Endophthalmitis is a serious and potentially devastating condition that may occur after any intraocular surgery. The incidence of acute-onset postoperative endophthalmitis after cataract surgery ranges from 0.03% to 0.15% [1-3]. One study described a rise in the incidence of post-cataract endophthalmitis, and has attributed this increase to wound construction in sutureless clear corneal incision techniques [3]. Several reports have indicated a higher incidence of endophthalmitis after secondary intraocular lens (IOL) and IOL exchange procedures as compared to all other intraocular surgery, including cataract surgery [1]. A case series of endophthalmitis after secondary IOL procedures at our institution proposed that re-entry through a prior incision and postoperative wound leak were associated with higher rates of postoperative infection [4].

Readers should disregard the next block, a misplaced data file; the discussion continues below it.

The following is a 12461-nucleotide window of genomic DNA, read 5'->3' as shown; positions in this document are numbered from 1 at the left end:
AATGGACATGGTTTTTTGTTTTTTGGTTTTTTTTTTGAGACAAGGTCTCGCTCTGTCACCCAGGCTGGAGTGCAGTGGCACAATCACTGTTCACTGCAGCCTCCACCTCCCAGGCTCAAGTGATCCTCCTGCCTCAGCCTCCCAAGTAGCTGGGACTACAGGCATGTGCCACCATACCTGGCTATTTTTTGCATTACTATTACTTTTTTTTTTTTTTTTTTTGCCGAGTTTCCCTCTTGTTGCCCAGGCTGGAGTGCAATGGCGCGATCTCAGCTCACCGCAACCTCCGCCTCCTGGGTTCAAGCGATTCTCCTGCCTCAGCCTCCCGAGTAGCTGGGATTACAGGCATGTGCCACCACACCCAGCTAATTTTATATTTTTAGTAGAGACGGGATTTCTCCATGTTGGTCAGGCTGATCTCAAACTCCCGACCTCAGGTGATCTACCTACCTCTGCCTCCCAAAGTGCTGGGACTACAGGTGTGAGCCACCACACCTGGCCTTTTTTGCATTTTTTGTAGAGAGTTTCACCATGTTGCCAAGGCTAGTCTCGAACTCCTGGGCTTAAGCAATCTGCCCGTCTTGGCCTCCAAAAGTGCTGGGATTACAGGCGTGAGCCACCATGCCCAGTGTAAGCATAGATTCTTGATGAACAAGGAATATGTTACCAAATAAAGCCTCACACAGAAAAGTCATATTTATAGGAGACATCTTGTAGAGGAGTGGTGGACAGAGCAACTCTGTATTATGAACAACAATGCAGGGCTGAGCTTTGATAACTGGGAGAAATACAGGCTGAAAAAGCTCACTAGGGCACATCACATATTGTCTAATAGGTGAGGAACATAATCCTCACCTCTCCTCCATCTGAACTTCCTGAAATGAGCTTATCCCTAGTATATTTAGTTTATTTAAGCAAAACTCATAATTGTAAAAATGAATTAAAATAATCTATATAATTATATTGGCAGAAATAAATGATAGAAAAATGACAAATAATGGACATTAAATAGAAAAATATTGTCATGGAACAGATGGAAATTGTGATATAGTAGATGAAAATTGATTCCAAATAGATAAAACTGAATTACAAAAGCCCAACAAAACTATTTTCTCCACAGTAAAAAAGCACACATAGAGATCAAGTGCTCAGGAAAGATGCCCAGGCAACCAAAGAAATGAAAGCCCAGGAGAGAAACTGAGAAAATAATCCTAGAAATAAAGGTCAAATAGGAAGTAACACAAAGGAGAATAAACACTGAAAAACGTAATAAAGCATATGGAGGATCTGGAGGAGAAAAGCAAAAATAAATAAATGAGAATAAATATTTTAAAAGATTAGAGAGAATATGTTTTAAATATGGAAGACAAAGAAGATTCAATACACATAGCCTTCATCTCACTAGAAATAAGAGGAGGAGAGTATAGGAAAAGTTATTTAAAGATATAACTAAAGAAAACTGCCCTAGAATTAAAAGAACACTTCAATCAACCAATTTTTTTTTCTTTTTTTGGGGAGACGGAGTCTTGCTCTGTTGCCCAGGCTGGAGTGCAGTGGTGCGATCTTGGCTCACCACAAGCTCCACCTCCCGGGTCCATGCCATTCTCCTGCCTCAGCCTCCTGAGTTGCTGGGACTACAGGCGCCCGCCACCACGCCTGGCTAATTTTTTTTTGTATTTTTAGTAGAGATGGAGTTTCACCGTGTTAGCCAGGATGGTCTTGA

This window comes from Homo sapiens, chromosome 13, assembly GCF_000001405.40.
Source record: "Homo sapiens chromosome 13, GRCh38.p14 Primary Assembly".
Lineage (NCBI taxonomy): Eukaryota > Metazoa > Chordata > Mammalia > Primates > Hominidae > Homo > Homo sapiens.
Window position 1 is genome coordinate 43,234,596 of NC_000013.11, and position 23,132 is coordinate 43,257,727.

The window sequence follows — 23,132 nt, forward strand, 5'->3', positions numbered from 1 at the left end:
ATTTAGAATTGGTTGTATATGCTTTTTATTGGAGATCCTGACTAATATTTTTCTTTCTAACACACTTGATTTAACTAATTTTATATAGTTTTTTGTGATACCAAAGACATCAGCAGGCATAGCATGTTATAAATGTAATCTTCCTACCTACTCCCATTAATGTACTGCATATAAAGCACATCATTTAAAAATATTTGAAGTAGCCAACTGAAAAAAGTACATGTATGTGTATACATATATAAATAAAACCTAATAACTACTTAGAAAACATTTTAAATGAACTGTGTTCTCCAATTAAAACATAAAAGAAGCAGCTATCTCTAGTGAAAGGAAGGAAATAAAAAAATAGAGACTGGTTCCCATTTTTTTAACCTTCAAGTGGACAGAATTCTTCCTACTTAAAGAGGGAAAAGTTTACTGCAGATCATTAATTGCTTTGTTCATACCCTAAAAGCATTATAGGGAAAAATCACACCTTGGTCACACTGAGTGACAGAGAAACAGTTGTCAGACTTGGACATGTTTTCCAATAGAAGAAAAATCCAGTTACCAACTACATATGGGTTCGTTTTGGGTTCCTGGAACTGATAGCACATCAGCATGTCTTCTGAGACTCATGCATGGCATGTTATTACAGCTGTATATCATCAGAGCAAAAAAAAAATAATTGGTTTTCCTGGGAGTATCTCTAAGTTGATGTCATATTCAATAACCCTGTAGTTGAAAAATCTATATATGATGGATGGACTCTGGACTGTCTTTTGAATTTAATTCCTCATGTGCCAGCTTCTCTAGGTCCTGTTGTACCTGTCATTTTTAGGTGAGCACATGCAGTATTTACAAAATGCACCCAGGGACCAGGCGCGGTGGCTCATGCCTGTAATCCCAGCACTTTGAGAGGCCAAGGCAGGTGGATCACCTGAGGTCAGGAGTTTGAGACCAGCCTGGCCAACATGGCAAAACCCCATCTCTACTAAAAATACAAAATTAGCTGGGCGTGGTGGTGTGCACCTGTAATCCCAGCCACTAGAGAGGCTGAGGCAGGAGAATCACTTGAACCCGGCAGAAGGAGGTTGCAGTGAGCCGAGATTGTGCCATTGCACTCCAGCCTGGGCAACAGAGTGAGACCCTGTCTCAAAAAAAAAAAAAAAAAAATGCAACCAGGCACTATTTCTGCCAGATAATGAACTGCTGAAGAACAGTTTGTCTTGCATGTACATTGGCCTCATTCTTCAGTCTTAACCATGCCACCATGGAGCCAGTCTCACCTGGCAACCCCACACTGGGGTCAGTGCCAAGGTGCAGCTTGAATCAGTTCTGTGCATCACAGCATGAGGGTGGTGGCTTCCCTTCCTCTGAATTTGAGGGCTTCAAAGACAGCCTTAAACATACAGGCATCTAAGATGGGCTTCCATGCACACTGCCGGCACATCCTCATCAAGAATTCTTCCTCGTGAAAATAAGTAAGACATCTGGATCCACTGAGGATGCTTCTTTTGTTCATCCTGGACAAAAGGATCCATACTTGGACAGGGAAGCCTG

The following case series reports two patients with acute-onset endophthalmitis following IOL exchange in which wound leak was noted.

Report of Cases

Case 1

An 86 year old female underwent IOL exchange because of a persistent pupillary membrane refractory to anterior YAG laser capsulotomy of the right eye. The posterior chamber IOL was exchanged via a 7 mm temporal limbal incision near the site of the prior clear corneal incision. An anterior vitrectomy was performed following the IOLThe patient presented on postoperative day five with pain and decline in vision to light perception. A diagnosis of acute-onset postoperative endophthalmitis was made on clinical examination (Figure 1a). B-scan echography showed diffuse moderate vitreous opacities (Figure 1b).


Figure 1a: 86 year old female with acute-onset endophthalmitis after IOL exchange. Slit lamp examination demonstrated a fibrinous anterior chamber reaction with hypopyon. Six interrupted 10-0 nylon sutures were present through the temporal clear corneal incision.